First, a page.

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  3. Why comment when I can blog?

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  4. Very well, I will delurk for this post.

    I read your blog and others. It was the Piccola's post that brought me in (linked by another RVA blogger). It was my addiction to food and interest in local businesses that keep me here. I don't comment a lot because 1) I tend to skim and 2) most of the commentors in the blogs I follow seem to know the poster. I'm not really part of the blog scene (I have a friends-locked LiveJournal, and it's mostly personal stuff), so I kind of feel like there is some secret handshake I need to learn before I start commenting prolifically.

    It seems like I only recently started following blogs that weren't mainly food recipes, so I'm still figuring out what I want out of a blog. I like yours so far, it's given me leads on places to check out.

    A++ would read again.

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  5. Loved it, hated it. It made me laugh and cry. I'll never be the same.

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  6. Shouldn't it be fair and then require you to comment on others blogs if they comments on yours? I'll even make it easy for you as my last post is about LuLu's. You can either say you loved my review, I'm full of sh*t, or I should leave it to the professionals... :)

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  7. Having spent the day in meetings and a baby-doctor appointment, I was on the edge of my seat about who was going to chime in. So far, I've got fewer comments than I have hits. Hmmmm... Guess the word "mandatory" was too ambiguous. Or, maybe it means that I have been an inadequate host by not delivering pithy retorts to each and every reader who reciprocates. Is that the expectation with blog comments? Plenty of my responses on other people's blogs just languish making me wonder if a pre-blogging/reading contract isn't absolutely in order. I mean, what is conflict but the existence of unclear expectations?

    Jason: Thanks for adding a serious angle to my rum-fueled rant. I responded with more sarcasm on your site.

    Books: I voted for and commented on your Lulu review (nice ring to that).

    Kat: Don't try to figure out the handshake. Just strap a buzzer to your palm. Thanks for piping up, but feel free to lurk. I'll think I'll try to model that advice for day or two.

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  8. Vino: Glad to see that you're in compliance. Although this initiative is seeking a bit more than two word responses and emoticons, your participation will be noted once I start the door-to-door comment extraction this weekend.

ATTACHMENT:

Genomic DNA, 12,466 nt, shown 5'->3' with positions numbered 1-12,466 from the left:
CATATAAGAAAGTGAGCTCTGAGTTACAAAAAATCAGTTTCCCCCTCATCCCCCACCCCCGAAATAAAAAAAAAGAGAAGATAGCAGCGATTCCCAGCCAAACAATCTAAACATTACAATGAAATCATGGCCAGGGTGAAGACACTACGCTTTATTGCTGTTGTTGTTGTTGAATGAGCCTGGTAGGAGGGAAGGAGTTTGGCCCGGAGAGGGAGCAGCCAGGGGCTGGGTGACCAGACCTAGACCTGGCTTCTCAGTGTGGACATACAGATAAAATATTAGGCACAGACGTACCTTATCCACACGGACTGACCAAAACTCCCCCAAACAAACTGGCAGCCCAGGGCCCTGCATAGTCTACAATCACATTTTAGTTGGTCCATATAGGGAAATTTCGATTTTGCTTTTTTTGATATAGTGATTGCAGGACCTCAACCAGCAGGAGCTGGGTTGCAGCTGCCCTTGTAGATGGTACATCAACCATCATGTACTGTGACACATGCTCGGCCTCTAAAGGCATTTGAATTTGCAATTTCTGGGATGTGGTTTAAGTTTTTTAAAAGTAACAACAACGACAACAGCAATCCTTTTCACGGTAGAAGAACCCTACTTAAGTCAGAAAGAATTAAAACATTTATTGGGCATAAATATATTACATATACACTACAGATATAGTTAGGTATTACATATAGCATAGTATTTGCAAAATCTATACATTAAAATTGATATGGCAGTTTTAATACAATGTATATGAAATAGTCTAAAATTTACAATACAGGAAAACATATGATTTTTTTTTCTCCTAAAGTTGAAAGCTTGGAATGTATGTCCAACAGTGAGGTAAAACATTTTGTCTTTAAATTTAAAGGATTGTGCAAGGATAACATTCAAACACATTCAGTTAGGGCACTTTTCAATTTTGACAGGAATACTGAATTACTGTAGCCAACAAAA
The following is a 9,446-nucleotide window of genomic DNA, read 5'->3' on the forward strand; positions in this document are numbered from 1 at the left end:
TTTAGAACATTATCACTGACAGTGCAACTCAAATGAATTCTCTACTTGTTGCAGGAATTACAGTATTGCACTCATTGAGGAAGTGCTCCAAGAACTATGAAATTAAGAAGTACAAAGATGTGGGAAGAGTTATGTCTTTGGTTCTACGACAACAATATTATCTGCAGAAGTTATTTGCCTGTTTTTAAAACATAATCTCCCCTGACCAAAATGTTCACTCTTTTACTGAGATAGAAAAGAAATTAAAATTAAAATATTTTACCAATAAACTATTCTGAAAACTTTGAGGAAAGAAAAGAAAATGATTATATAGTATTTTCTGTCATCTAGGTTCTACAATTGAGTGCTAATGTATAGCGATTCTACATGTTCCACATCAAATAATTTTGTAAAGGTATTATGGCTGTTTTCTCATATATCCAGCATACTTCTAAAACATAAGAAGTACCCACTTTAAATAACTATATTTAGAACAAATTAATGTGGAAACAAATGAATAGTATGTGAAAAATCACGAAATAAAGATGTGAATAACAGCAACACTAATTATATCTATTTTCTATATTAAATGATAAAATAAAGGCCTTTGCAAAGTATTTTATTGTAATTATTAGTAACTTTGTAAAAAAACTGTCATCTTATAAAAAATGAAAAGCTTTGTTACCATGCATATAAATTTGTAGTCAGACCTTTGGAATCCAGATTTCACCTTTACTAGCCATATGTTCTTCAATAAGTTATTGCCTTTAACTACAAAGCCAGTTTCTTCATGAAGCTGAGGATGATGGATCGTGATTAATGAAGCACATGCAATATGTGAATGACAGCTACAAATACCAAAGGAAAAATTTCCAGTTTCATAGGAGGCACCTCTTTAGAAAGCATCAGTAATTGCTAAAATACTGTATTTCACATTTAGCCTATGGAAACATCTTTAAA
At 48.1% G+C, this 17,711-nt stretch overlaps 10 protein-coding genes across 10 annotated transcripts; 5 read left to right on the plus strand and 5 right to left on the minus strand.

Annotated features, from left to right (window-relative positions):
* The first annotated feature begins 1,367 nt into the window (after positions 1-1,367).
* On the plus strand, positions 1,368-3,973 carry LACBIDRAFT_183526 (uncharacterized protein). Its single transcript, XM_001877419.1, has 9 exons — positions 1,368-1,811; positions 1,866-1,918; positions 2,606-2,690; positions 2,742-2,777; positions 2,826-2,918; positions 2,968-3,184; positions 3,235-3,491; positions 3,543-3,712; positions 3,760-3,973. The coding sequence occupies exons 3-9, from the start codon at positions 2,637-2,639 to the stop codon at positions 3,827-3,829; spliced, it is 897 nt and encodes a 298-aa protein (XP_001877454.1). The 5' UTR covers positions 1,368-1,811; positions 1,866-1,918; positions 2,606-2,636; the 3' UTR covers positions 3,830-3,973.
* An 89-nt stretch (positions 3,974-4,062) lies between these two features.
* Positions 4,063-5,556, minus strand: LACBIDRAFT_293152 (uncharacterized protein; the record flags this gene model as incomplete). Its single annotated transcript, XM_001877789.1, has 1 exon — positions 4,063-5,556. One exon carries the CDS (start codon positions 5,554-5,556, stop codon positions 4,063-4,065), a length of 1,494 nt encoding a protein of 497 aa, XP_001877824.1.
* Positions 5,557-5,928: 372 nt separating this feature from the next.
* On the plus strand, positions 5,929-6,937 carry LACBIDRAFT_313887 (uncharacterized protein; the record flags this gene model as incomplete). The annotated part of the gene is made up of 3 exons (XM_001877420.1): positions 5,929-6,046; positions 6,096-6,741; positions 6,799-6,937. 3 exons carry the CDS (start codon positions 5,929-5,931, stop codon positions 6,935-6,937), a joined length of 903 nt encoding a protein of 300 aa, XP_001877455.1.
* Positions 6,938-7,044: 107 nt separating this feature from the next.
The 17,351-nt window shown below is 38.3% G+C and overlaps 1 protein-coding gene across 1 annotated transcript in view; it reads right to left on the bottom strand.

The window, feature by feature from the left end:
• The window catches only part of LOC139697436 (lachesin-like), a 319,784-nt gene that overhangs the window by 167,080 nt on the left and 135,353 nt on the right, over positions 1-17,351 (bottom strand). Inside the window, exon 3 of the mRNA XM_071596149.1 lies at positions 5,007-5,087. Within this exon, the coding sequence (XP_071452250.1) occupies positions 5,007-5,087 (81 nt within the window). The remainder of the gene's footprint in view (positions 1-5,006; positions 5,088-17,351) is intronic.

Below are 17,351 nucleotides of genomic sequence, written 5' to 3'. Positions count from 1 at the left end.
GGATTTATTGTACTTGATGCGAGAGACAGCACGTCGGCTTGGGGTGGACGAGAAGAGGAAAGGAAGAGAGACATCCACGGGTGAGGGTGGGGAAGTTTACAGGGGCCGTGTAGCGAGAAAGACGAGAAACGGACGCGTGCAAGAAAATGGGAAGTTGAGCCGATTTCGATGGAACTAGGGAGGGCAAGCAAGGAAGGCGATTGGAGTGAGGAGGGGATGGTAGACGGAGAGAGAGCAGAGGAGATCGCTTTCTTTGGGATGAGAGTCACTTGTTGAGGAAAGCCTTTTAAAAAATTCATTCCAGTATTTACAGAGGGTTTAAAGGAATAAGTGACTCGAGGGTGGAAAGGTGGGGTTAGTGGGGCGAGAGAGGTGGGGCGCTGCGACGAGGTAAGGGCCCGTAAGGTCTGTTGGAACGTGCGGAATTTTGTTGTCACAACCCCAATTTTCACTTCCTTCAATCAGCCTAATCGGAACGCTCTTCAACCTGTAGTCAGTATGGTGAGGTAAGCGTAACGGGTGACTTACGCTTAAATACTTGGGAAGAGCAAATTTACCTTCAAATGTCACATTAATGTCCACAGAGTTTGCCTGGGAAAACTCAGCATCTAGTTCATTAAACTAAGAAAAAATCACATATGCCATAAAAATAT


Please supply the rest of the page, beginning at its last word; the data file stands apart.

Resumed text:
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  9. ambivalent richmonder10:28 AM

    Since you know where I live, I thought I best say something before comment extraction commences. You've actually made me wonder what my views to comments ratio on my blog is. Another creative way to waste time. Thanks a lot.

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  10. AR: You once posted an announcement that you were considering NOT blogging anymore, but that you were only
    continuing with the contingency
    that your blog saw increased discussion in the comments. How's that going? Your blog is popular, provocative, and wants to be participatory. And then again, there's the rationalization that .lack of response is actually silent approval

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  11. So I've only been enjoying the blog for a week or two and did, in fact, comment once. So here's number two. And to make it meaningful, here's recipe for a to-die-for Peanut Butter and Chocolate Truffle Torte that's terribly easy. Note the suggestion in my review (which review? the only review).

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  12. Just before heading out the door with my clipboard for some neighborly comment extraction, I decided to walk the walk and lead by example. So, I asked Karen if she'd read my mandatory commenting diatribe and she said she had, but did not leave a comment. I couldn't believe it. A traitor in my own home. She said she didn't have anything to say. A coworker advised me that the post sounded desperate. I have no idea what could be more worthwhile than an effort to democratise the web and bring a public platform to the people. Is my ego involved? Sure. But now, to be rebuked by my own life partner. It's just too much. This blog will revert to the "comments optional" setting and I'll secretly cross my fingers that participation will be enhanced by an infusion of free will.

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  13. Well... I don't live in Richmond and I'm only a foodie in theory, not necessarily in practice. That's why no comments from me. Though I am a frequent reader for the purpose of enjoying your delightful writing style and in hopes of catching some gossip about your real (as opposed to online blogger) life.